My college can't even police its 1300 students well enough to stop piracy. How can a country with 65 million people expect to monitor their online activities? As Dan said above, P2P has legal uses, so they can't just slap everyone who uses bittorrent with a fine, and they're going to have one helluva time figuring out who's doing what from public access points or on unencrypted networks. Hooray for threatening innocent people with legal action!

Re: France Passes Tough Internet Piracy Law

Awesome, one more step away from internet neutrality.

Now we don't lose privacy only for the sake of security, but we also lose privacy to protect big corporations money.

 

criadordejogos.wordpress.com

--- MaurĂ­cio Gomes twitter.com/agfgames

Re: France Passes Tough Internet Piracy Law

Monitoring services can identify when P2P traffic is going through a modem, but basic stuff like changing the modem MAC address (which is most likely against the ISP's TOS),transport encryption and proxies make it almost impossible to identify the nature of the data. P2P protocols have legal uses, so unless it can be proven the data is illegal in nature, It probably wouldn't be admissible. In a US court, anyway.

I use P2P for legal stuff like albums from OCremix.

------ Ago. Perceptum. Teneo.

Re: France Passes Tough Internet Piracy Law

Or grabbing your favorite version of Linux :D

~Weatherlight~

~Weatherlight~

Re: France Passes Tough Internet Piracy Law

 Or downloading that latest Wow Patch they use bittorrent as does many other MMOs now. 

Re: France Passes Tough Internet Piracy Law

...nerds. nerds. Nerds. Nerds. Nerds! Nerds! Nerds! NERDS! NERDS! NERDS! NERDS!!! NERDS!!! NEEEEEEEEEEEEEEEEEEEEERDS!!!!!11!1!!one!1!!!exclamationpoint!111!

Re: France Passes Tough Internet Piracy Law

Whaddya know, actresses CAN say smart things outside of their acting roles.

Although I'm not in agreement on the term 'nerd'.

 
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E. Zachary KnightTeachers unions are just as bad as police unions, except of course you are far less likely to be killed by a teacher on duty than you are a cop. But they also protect bad teachers from being fired.07/07/2015 - 6:29pm
E. Zachary KnightGoth, so you agree they are still union members. Thankfully we have a first ammendment that protects people from being forced to join groups they don't support (in most cases any way.)07/07/2015 - 6:27pm
E. Zachary KnightAh, police unions. The reason why cops can't get fired when they beat a defenseless mentally ill homeless person to death. Or when they throw a grenade into a baby's crib. Or when theykill people they were called in to help not hurt themselves.07/07/2015 - 6:26pm
Goth_SkunkeZeek: Non-union employees have no right to attend meetings or union convention/AGM, or influence policy. The only time they get to vote is whether or not to strike.07/07/2015 - 6:24pm
Infophile(cont'd) about non-union police officers being given hell until they joined the union.07/07/2015 - 4:58pm
InfophileParadoxically, the drive in the US to get rid of unions seems to have left only the most corrupt surviving. They seem to be the only ones that can find ways to browbeat employees into joining when paying dues isn't mandatory. I've heard some stories ...07/07/2015 - 4:57pm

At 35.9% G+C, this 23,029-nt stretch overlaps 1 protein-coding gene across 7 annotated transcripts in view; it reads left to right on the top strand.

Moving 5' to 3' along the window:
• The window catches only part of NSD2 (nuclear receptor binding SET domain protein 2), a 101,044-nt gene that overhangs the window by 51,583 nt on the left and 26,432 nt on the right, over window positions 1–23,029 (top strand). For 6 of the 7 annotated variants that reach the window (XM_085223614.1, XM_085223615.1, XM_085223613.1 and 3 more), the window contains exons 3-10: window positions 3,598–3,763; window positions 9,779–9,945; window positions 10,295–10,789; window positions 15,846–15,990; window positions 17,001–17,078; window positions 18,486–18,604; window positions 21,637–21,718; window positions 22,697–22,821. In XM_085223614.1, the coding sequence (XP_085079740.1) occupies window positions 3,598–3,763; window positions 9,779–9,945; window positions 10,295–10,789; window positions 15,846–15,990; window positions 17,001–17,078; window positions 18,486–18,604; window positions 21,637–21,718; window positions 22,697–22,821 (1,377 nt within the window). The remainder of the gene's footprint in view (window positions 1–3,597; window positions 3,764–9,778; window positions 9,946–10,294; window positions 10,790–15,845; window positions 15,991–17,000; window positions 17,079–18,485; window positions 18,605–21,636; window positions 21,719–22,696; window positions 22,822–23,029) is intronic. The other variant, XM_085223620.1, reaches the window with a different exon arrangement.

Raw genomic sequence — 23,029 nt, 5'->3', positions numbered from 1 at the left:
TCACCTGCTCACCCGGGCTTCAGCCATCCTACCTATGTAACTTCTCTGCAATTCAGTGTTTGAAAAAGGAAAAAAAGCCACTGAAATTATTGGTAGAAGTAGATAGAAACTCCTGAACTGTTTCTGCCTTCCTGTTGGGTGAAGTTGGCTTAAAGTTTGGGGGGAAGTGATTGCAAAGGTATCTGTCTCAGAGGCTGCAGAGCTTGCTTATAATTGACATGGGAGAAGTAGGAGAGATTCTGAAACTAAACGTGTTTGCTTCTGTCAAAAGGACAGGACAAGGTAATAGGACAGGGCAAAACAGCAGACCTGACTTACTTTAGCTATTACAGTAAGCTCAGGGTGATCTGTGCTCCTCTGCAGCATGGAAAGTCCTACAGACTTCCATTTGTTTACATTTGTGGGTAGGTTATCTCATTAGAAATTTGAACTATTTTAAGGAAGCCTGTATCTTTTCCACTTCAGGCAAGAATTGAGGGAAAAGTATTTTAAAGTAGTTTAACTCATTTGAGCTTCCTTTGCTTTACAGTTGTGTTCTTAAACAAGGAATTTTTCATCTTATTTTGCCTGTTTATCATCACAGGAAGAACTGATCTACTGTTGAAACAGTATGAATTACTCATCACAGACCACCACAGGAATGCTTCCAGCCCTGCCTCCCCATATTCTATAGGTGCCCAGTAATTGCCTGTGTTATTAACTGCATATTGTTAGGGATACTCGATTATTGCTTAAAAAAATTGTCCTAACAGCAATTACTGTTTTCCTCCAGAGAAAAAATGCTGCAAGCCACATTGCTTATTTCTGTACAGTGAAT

Matthew WilsonI am old school on this. I believe its a conflict of interest to have public sector unions. that being said, I do not have a positive look on unions in general.07/07/2015 - 3:59pm
TechnogeekWhat's best for the employee tends to be good for the employer; other way around, not so much. So long as that's the case, there's going to be a far stronger incentive for management to behave in such a way that invites retalitation than for the union to.07/07/2015 - 3:10pm
TechnogeekTeachers' unions? State legislatures. UAW? Just look at GM's middle management.07/07/2015 - 3:05pm
TechnogeekIn many ways it seems that the worse a union tends to behave, the worse that the company's management has behaved in the past.07/07/2015 - 3:02pm
james_fudgeCharity starts at home ;)07/07/2015 - 2:49pm
james_fudgeSo mandatory charity? That sounds shitty to me07/07/2015 - 2:49pm
E. Zachary KnightGoth, if Union dues are automatically withdrawn, then there is no such thing as a non-union employee.07/07/2015 - 2:38pm
Goth_Skunka mutually agreed upon charity instead.07/07/2015 - 2:33pm
Goth_Skunkyou enjoy the benefits of working in a union environment. If working in a union is against your religious beliefs or just something you wholeheartedly object to, dues will still be deducted from your pay, but you can instruct that they be directed towards07/07/2015 - 2:33pm
Goth_SkunkBasically, if you are employed in a business where employees are represented by a union for the purposes of collective bargaining, whether or not you are a union member, you will have union dues deducted from your pay, since regardless of membership,07/07/2015 - 2:32pm
Goth_SkunkIt's something that has existed in Canada since 1946. You can read more on it here: http://ow.ly/PiHWR07/07/2015 - 2:27pm
Goth_SkunkSee, we have something similar in Canada, called a "Rand Employee." This is an employee who benefits from the collective bargaining efforts of a union, despite not wanting to be a part of it for whatever reason.07/07/2015 - 2:22pm
Matthew Wilson@info depends on the sector. for example, have you looked at how powerful unions are in the public sector? I will make the argument they have too much power in that sector.07/07/2015 - 12:39pm